With increasing age, a herniated disc usually develops when the inner core of the disc loses its gelatinous consistency and thus the function of a buffer. This causes the fibrous ring and preferably the posterior longitudinal ligament to overstretch and loosen. When lifting heavy objects, especially with the upper body bent forward, or other typical incorrect or excessive loads on the spine, the gelatinous core can advance into the spinal canal and press on the surrounding nerve tissue. In rare cases, injuries or accidents can also lead to a herniated disc.
In addition to age-related signs of wear and tear, obesity, permanent incorrect loading of the spine and excessively weak back muscles play a role in the development of a herniated disc.
The symptoms of a herniated disc depend on its location and severity and on which neighboring nerve structures are affected. A herniated disc does not necessarily cause pain, but the acute stabbing pain is a classic symptom. The pain may be limited to the lumbar spine or radiate into the legs to beyond the knee region. Often, sensory disturbances (numbness, tingling) and muscle weakness occur in the affected region. Coughing and sneezing intensify the symptoms. In the case of a herniated disc in the area of the cervical spine, the symptoms appear in the arms and hands.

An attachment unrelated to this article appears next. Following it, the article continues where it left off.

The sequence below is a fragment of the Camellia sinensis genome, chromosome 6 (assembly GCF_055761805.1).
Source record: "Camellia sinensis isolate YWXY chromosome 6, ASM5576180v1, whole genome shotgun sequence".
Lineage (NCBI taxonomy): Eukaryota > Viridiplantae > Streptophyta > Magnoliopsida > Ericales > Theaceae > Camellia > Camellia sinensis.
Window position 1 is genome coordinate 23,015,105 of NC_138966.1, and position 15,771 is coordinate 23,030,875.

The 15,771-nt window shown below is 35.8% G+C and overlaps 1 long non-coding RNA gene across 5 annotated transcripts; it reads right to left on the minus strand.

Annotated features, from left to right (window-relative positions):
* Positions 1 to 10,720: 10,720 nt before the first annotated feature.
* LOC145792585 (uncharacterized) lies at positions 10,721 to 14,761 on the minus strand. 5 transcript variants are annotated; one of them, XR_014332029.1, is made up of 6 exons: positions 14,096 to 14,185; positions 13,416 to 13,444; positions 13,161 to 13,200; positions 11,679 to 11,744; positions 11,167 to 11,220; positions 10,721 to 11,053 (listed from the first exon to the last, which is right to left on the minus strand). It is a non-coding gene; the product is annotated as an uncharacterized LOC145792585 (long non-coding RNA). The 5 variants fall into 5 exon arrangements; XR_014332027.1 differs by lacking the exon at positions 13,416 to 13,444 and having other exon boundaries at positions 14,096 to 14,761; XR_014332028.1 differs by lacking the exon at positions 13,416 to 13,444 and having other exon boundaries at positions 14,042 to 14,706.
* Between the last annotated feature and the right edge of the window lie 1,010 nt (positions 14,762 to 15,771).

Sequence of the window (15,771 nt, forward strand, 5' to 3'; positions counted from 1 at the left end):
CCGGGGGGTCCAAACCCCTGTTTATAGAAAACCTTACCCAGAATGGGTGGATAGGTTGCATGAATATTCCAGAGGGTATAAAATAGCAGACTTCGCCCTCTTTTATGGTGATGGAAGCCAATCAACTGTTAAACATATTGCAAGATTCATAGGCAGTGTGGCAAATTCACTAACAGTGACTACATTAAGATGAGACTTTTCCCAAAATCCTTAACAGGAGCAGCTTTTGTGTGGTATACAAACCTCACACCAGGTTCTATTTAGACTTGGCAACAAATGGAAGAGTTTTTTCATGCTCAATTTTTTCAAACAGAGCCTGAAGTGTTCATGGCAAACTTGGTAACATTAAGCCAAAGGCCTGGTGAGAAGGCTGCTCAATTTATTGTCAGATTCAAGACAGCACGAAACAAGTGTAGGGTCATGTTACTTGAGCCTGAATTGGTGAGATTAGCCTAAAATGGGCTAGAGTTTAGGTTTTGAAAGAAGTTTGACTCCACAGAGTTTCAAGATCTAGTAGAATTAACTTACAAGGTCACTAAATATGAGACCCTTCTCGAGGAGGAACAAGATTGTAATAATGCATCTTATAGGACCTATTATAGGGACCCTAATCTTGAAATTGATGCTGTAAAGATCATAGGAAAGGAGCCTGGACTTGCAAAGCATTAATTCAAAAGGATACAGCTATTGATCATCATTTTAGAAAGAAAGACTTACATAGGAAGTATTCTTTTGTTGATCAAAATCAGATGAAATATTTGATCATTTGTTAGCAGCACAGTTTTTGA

In rare cases, due to a herniated disc, there are disturbances in defecation and urination associated with numbness in the anal and genital areas and on the inner thighs. These symptoms are considered an emergency and require immediate surgical treatment.
Under certain conditions, there is the possibility of so-called endoscopic surgery in the case of a lumbar disc herniation (herniated disc in the lumbar spine). In this case, the herniated disc can be removed through a skin incision of less than one centimeter either in the area of the flank or the lower back. This procedure is very gentle for the patient, as there is no need to open the spinal canal over a large area. This almost completely reduces the scarring often feared by the patient. Due to the very gentle surgical procedure, the patient can usually leave the hospital after only 4 days.
However, they are not suitable for all types of disease. Primarily, simple and fresh disc bulges and herniated discs without sequestration are considered. Pre-operated patients cannot be treated with this method.
Further links to the spine